1. Thin bed of ash
Wood burns better on a thin bed of ash as it forms a nice insulating layer which helps to direct the heat upwards into the wood. Whilst it’s good to clear out the grate every so often, ensure that you always leave a thin layer as the foundation for your next fire.
Wood also needs a good supply of oxygen to burn well, so open up the air controls. Many stoves will have a separate air control for the air coming in at the bottom of the stove (usually through the grate if there is one).
3. Seasoned firewood
Always use dry (seasoned) firewood as it burns better. Wet wood can be difficult (if not impossible) to light, and it can create lots of tars and smokes that can be corrosive and potentially damaging to the lining of the flue.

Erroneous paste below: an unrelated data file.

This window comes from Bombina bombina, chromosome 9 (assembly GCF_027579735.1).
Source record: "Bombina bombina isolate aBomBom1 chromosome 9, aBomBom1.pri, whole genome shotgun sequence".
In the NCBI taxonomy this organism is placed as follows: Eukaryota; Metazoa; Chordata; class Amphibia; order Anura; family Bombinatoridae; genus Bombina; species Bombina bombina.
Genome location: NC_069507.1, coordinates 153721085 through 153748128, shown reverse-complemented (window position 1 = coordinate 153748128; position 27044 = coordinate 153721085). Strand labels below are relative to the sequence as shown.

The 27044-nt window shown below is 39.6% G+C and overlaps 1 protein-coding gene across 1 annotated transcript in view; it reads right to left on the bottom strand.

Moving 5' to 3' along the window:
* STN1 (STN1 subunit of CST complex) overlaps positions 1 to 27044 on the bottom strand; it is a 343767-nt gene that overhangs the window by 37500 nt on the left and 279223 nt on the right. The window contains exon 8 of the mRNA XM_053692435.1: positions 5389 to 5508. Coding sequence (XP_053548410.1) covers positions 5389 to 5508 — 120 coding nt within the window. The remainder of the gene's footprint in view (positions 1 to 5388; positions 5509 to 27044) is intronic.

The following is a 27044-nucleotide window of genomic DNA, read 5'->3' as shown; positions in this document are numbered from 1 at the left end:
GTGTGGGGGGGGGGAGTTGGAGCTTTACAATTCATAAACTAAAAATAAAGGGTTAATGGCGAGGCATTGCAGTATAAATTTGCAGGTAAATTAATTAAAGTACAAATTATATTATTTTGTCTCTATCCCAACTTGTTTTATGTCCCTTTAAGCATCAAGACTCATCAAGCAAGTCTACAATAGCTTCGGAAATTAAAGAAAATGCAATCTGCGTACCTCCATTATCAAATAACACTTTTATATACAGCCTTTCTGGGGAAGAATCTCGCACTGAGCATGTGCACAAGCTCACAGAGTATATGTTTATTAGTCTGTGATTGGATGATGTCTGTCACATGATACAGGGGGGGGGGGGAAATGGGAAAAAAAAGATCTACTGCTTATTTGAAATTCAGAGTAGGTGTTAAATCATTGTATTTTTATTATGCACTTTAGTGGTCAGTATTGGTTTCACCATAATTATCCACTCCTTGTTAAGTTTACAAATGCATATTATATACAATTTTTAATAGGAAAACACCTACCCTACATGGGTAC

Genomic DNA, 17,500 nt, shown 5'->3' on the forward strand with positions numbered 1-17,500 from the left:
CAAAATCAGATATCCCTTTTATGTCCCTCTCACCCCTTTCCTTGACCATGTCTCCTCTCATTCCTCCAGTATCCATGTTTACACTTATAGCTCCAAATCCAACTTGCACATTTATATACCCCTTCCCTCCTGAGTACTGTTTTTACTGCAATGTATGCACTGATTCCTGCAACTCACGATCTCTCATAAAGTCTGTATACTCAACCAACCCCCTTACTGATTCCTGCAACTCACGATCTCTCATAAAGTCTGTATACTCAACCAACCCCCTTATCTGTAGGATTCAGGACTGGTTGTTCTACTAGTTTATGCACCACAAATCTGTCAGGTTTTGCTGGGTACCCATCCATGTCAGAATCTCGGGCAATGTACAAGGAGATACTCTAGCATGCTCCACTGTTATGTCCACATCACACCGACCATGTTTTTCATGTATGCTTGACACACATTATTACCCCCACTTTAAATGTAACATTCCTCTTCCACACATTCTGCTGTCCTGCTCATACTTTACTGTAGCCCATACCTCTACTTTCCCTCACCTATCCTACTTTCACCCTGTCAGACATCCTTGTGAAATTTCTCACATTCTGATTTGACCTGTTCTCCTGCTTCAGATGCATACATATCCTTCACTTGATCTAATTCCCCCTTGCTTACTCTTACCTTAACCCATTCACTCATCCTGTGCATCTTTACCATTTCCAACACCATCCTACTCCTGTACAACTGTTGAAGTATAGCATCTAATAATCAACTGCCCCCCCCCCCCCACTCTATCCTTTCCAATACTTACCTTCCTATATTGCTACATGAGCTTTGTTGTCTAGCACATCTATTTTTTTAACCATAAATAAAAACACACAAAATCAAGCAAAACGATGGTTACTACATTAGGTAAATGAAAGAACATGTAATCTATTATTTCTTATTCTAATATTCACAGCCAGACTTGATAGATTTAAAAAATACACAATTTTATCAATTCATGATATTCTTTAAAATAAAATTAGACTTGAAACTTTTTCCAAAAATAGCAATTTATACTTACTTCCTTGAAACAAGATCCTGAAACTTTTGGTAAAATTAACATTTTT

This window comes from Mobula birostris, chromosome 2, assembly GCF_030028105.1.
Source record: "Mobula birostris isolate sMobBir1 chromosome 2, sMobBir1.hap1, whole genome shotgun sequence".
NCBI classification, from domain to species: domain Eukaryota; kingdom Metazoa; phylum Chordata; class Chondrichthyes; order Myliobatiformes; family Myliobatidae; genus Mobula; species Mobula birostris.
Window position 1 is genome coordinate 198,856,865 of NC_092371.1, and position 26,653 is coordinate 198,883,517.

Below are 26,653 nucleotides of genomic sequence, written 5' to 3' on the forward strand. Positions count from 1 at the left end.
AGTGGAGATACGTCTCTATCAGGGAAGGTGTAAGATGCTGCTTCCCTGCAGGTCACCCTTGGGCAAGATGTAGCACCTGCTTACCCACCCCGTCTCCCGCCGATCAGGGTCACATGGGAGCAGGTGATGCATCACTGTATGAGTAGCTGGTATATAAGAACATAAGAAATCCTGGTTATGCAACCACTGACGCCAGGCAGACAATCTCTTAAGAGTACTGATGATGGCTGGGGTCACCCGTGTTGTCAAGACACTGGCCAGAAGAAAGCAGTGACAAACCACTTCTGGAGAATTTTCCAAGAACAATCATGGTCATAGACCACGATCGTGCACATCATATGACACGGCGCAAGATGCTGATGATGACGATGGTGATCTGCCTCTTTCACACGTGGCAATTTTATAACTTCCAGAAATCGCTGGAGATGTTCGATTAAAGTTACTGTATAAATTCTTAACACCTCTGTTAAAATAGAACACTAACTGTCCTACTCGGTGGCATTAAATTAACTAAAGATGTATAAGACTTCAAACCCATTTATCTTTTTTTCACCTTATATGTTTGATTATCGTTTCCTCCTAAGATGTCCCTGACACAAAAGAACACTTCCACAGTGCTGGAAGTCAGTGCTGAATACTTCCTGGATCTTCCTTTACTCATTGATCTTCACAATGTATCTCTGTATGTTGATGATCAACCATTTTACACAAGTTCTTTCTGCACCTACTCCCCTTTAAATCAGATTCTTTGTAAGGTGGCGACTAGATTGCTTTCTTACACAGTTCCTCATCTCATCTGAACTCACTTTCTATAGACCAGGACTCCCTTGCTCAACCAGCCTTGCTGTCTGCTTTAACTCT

Wood needs to be dried in a sunny, well aired space for one or two summers. If the wood is cracked and bark comes off easily, it suggests that it’s well-seasoned wood. If possible, use locally produced wood, as it not only improves fuel security and reduces carbon footprint, it also brings economic benefits to your local community.
4. Right amount of logs
Remember the old saying about lighting a log fire “One can’t, two won’t, three will” – this relates to the minimum number of logs you will need, a single log will not light on its own!
To get your fire started, stack your firewood loosely with lots of air space. If you stack your wood densely, no air will get to the wood and your fire will struggle to start. Ensure that your logs are arranged so that you get good air flow through the fuel bed.
5. The Grenadier Firelighter
Lighting a fire won’t be complete without the award-winning Grenadier Firelighter. Place the nozzle of the Grenadier just touching the base of the wood, and turn on the heat using the removable safety key. And at less than 1p per fire, it’s much more cost effective and efficient than using newspaper, kindling, matches or chemical firelighters.